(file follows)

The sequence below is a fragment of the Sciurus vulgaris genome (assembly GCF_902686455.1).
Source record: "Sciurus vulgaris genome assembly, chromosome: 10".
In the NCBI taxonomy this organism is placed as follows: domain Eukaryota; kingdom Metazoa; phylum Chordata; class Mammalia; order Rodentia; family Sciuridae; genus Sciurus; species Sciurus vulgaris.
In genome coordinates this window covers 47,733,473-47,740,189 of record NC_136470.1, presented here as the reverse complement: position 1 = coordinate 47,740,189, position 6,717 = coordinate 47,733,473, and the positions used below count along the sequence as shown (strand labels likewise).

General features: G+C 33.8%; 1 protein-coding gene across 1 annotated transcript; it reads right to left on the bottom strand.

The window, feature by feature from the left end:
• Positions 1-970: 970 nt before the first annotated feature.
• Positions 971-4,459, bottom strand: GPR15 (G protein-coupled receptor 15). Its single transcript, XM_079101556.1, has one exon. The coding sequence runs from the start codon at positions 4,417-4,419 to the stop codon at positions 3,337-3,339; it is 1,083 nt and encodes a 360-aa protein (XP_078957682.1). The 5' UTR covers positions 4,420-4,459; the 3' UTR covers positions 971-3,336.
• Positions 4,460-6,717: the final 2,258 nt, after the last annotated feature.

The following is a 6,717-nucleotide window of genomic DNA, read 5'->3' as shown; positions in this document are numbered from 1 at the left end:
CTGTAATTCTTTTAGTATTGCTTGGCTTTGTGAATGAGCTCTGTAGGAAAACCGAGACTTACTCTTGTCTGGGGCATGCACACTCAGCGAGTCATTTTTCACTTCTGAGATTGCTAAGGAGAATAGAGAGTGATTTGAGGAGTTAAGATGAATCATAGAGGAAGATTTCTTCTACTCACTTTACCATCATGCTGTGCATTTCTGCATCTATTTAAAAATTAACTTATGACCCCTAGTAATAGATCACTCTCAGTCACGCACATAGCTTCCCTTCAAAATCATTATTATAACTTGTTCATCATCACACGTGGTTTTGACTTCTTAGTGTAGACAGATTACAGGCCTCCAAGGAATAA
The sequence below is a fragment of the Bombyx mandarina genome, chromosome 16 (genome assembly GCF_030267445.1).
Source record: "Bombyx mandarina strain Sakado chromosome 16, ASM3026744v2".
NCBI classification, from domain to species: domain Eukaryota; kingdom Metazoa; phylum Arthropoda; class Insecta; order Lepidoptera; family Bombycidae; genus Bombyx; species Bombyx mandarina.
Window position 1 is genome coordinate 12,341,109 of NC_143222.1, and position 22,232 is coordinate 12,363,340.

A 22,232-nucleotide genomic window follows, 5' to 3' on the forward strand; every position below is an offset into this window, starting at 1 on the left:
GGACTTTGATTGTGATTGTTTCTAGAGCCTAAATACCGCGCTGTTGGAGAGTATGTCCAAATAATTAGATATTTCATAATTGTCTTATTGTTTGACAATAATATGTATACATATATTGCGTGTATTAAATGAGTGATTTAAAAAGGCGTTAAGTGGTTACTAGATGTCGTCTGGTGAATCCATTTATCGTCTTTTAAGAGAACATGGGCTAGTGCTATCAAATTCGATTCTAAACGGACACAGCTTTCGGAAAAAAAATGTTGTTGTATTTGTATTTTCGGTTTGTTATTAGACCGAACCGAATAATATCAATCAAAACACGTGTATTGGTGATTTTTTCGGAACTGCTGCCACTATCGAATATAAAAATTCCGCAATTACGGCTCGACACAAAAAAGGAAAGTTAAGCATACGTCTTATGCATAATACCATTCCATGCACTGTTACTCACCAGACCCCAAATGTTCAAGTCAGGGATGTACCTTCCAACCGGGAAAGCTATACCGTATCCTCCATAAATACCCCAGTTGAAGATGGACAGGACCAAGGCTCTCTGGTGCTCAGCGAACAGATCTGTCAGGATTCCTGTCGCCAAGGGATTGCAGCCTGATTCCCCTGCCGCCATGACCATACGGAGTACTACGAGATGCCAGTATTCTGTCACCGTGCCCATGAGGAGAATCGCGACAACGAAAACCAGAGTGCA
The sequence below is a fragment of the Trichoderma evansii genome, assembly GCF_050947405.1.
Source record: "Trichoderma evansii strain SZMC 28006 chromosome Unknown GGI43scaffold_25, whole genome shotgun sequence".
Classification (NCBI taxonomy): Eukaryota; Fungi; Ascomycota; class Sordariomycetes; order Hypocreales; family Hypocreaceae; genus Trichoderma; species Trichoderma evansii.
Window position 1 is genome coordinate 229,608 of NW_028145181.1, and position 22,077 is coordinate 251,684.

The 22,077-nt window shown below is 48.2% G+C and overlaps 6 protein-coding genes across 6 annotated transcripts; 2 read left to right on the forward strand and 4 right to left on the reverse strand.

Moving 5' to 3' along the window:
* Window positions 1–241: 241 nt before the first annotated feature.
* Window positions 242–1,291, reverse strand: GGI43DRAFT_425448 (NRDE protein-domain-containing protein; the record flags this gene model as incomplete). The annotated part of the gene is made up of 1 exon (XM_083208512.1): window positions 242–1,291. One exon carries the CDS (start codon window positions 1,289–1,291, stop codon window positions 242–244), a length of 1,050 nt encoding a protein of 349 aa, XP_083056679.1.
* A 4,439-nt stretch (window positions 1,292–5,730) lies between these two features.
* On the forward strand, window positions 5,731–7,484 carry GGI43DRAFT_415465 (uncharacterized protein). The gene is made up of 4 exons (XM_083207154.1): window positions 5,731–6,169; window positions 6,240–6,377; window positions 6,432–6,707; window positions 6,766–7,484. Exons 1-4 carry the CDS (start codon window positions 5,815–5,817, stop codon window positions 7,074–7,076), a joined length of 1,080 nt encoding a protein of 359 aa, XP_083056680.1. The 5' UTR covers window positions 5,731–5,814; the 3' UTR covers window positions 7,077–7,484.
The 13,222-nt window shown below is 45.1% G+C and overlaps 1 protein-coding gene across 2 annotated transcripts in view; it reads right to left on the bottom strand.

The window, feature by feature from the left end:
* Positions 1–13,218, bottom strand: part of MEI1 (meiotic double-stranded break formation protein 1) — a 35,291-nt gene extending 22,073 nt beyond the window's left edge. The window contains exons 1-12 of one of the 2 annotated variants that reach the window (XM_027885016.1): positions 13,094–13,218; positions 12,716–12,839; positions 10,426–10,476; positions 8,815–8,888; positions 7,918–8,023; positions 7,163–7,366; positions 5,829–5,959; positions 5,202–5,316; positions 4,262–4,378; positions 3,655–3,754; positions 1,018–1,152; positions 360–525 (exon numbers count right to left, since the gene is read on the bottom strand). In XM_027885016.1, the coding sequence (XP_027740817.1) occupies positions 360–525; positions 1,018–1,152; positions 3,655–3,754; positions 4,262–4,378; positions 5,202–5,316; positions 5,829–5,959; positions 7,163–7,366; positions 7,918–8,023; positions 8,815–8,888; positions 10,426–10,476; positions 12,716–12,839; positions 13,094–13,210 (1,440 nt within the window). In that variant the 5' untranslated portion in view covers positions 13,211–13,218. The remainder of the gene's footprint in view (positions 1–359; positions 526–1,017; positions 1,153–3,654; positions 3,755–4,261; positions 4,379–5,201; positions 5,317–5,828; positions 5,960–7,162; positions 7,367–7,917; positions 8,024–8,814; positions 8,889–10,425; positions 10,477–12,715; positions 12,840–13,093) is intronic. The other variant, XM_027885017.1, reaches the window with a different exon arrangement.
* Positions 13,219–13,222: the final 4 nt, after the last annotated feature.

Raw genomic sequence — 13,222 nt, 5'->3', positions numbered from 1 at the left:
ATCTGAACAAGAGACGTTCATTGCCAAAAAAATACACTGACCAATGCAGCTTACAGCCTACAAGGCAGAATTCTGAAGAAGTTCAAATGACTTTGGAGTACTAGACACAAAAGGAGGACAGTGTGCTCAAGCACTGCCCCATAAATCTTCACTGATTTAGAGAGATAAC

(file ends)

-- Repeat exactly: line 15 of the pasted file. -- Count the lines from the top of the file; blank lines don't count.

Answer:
Window position 1 is genome coordinate 12,341,109 of NC_143222.1, and position 22,232 is coordinate 12,363,340.